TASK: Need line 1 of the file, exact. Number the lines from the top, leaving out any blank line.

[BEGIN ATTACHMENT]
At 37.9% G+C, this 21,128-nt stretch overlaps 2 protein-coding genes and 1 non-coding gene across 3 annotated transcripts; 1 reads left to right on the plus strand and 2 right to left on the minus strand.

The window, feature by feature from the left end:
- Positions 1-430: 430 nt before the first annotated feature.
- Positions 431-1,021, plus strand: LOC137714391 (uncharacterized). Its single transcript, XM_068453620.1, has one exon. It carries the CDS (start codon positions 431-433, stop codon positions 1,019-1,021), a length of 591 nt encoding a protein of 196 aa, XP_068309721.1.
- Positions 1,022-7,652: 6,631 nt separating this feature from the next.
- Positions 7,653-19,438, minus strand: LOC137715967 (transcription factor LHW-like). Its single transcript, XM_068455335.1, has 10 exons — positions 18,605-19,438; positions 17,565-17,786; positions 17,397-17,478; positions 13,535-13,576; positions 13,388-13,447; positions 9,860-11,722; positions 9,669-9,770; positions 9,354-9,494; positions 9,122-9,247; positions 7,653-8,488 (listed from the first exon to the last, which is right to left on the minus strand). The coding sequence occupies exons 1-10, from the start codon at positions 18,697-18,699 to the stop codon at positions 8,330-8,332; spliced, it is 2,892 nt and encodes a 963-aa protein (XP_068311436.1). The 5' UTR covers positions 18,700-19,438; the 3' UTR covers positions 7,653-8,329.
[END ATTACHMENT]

At 37.9% G+C, this 21,128-nt stretch overlaps 2 protein-coding genes and 1 non-coding gene across 3 annotated transcripts; 1 reads left to right on the plus strand and 2 right to left on the minus strand.